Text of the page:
Popcorns a bit of a waste, try eating cottage cheese in the evenings in stead
Skimmed milk? seriously get at least semi down you
you only seem to be having 1/2 servings of fats in a day, and they're not very much, fat is important to your diet, your sources are good (nuts, jerky and eggs) but you should eat more. Try supplementing some omega 3


Positives:
good food for the most part
Cheat foods aren't bad
Eating 5x day, even if some are very small

what is your weight/height/lbm and activity level?


what out of interest does your nutritionist what you to eat?
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Robob
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Why do you have a nutrionist
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Mata
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(Original post by Bebbs)
you are pretty low on starchy carbs. What sort of calorie range is that? 2000-2500 quickly in my head i came out with. Seems fair on the cals, depending on your height/weight/lean body mass.

what is your weight/height/lbm and activity level?
Calories should be 1800 - 2200, depending on the day. I'm female, 5'10" and weigh 10 stone.

I do also eat quite a bit of fish - haddock, cod, salmon etc. I am happy to have semi-skimmed milk in coffee but can't hack it in cereal. I probably need more protein generally, though. No way am I eating cottage cheese at the cinema. :p:

Activity level is literally just making sure I walk/cycle everywhere, take the stairs, etc.

Robob: interesting face. What is so bizarre about having a nutritionist? Most people could do with at least one session with one, I think. The answer to your question is that I'm in recovery from a severe eating disorder, but she is pushing me to eat more and more when I am already eating enough calories and a healthier diet than 90% of the population, or at least that's what it feels like.

All I need is some validation that my diet is within a vaguely normal acceptable range and that I am not on some crazy starvation mission. My nutritionist will never be happy with my diet; I am just aiming to eat like a normal human being.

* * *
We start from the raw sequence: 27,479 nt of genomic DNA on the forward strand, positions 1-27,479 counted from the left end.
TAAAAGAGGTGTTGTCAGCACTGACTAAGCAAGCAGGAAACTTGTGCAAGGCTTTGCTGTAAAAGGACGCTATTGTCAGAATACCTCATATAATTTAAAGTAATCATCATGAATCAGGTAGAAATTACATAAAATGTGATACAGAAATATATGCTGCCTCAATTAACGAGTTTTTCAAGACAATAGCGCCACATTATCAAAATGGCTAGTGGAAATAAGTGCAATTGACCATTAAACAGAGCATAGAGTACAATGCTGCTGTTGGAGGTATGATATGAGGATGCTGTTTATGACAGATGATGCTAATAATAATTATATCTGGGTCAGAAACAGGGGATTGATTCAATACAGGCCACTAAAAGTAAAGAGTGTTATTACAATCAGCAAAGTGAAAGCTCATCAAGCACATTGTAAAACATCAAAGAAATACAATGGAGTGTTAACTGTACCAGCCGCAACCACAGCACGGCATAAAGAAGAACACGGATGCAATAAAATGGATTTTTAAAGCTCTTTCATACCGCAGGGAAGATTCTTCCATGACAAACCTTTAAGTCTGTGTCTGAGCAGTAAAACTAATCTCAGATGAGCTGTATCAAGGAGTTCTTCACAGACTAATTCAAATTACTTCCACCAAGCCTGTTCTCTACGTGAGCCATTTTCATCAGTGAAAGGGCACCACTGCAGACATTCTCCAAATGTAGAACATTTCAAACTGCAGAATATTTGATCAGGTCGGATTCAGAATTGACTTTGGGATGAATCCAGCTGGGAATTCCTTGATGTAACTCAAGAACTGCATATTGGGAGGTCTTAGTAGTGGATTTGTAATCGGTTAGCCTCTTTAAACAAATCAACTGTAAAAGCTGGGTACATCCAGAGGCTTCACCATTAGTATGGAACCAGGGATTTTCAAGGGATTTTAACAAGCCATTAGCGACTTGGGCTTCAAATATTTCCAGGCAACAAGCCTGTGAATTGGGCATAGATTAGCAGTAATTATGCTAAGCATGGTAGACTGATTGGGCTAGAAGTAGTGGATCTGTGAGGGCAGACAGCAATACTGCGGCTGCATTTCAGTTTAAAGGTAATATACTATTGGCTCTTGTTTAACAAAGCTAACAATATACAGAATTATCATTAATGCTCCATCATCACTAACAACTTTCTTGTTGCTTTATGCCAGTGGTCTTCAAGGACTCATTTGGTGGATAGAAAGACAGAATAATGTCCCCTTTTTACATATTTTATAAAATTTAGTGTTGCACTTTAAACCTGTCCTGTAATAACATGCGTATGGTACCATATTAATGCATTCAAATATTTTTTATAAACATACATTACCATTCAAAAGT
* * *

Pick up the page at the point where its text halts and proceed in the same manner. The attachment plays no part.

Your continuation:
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faber niger
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(Original post by Robob)
Why do you have a nutrionist
Exactly.

More money than things to do with it? Or do you have health problems?
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The_Bear
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(Original post by jismith1989)
Exactly.

More money than things to do with it? Or do you have health problems?
Might want to get a doctor to look at that chip on your shoulder.
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faber niger
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(Original post by The_Bear)
Might want to get a doctor to look at that chip on your shoulder.
I know. Do you know the amount of calories in chips? :eek:
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lemily
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I think your diet looks very good for someone recovering from an eating disorder and it is better than what most people eat too. My concern is protein - yes there is fish in sushi but the bulk of most packs you buy is the rice (which is good as far as your nutritionist is concerned) but looking through your diary, looks a little low on protein. You could add a can of tuna when you had the salad or perhaps some smoked salmon if you can afford. You could also try adding some quorn to soup or something. Just try and eat more protein things as snacks too.

I think your carbs look ok. Maybe go out of your way to eat one potato or wheat thing a day, but other than that, you get carbs from the fruit you eat. Maybe add in some more vegetable varieties for snacks as well as fruit to get more fibre.

You're right - she will never be happy with your diet and its good you know that. Try and make a deal that you will try for 3 proper portions and then build up or something. But if you are maintaining your weight, at a healthy BMI of 20, then don't let her criticism get to you as you are doing really well.
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Bebbs
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(Original post by Mata)